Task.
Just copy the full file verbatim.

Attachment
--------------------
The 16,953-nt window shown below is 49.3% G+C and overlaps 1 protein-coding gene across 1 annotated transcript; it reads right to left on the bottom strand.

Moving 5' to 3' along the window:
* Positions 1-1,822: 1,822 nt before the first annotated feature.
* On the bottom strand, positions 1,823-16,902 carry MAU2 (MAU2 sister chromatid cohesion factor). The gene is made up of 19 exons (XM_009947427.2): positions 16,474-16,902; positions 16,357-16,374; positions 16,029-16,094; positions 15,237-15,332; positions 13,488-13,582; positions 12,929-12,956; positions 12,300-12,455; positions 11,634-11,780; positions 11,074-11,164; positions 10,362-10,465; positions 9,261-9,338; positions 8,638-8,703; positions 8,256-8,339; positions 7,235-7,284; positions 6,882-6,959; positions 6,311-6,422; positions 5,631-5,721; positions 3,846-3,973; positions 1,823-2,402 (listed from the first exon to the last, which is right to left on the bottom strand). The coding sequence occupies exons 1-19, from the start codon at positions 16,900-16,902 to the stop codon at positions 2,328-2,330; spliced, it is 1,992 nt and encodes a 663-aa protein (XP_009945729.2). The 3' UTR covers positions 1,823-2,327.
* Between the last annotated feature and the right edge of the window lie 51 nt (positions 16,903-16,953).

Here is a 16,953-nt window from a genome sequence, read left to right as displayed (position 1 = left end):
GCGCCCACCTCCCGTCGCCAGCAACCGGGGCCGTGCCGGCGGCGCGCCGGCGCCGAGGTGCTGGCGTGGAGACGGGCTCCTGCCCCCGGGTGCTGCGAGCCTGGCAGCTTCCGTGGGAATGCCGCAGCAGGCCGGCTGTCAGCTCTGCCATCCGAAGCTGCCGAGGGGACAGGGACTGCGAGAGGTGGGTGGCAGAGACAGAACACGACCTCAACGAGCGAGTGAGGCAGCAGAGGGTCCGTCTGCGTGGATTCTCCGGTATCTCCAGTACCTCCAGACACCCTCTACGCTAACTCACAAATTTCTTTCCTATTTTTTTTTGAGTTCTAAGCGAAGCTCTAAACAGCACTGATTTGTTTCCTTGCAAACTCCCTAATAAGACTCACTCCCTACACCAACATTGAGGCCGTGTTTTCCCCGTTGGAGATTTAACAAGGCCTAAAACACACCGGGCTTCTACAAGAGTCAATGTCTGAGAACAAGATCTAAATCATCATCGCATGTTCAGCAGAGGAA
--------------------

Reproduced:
The 16,953-nt window shown below is 49.3% G+C and overlaps 1 protein-coding gene across 1 annotated transcript; it reads right to left on the bottom strand.

Moving 5' to 3' along the window:
* Positions 1-1,822: 1,822 nt before the first annotated feature.
* On the bottom strand, positions 1,823-16,902 carry MAU2 (MAU2 sister chromatid cohesion factor). The gene is made up of 19 exons (XM_009947427.2): positions 16,474-16,902; positions 16,357-16,374; positions 16,029-16,094; positions 15,237-15,332; positions 13,488-13,582; positions 12,929-12,956; positions 12,300-12,455; positions 11,634-11,780; positions 11,074-11,164; positions 10,362-10,465; positions 9,261-9,338; positions 8,638-8,703; positions 8,256-8,339; positions 7,235-7,284; positions 6,882-6,959; positions 6,311-6,422; positions 5,631-5,721; positions 3,846-3,973; positions 1,823-2,402 (listed from the first exon to the last, which is right to left on the bottom strand). The coding sequence occupies exons 1-19, from the start codon at positions 16,900-16,902 to the stop codon at positions 2,328-2,330; spliced, it is 1,992 nt and encodes a 663-aa protein (XP_009945729.2). The 3' UTR covers positions 1,823-2,327.
* Between the last annotated feature and the right edge of the window lie 51 nt (positions 16,903-16,953).

Here is a 16,953-nt window from a genome sequence, read left to right as displayed (position 1 = left end):
GCGCCCACCTCCCGTCGCCAGCAACCGGGGCCGTGCCGGCGGCGCGCCGGCGCCGAGGTGCTGGCGTGGAGACGGGCTCCTGCCCCCGGGTGCTGCGAGCCTGGCAGCTTCCGTGGGAATGCCGCAGCAGGCCGGCTGTCAGCTCTGCCATCCGAAGCTGCCGAGGGGACAGGGACTGCGAGAGGTGGGTGGCAGAGACAGAACACGACCTCAACGAGCGAGTGAGGCAGCAGAGGGTCCGTCTGCGTGGATTCTCCGGTATCTCCAGTACCTCCAGACACCCTCTACGCTAACTCACAAATTTCTTTCCTATTTTTTTTTGAGTTCTAAGCGAAGCTCTAAACAGCACTGATTTGTTTCCTTGCAAACTCCCTAATAAGACTCACTCCCTACACCAACATTGAGGCCGTGTTTTCCCCGTTGGAGATTTAACAAGGCCTAAAACACACCGGGCTTCTACAAGAGTCAATGTCTGAGAACAAGATCTAAATCATCATCGCATGTTCAGCAGAGGAA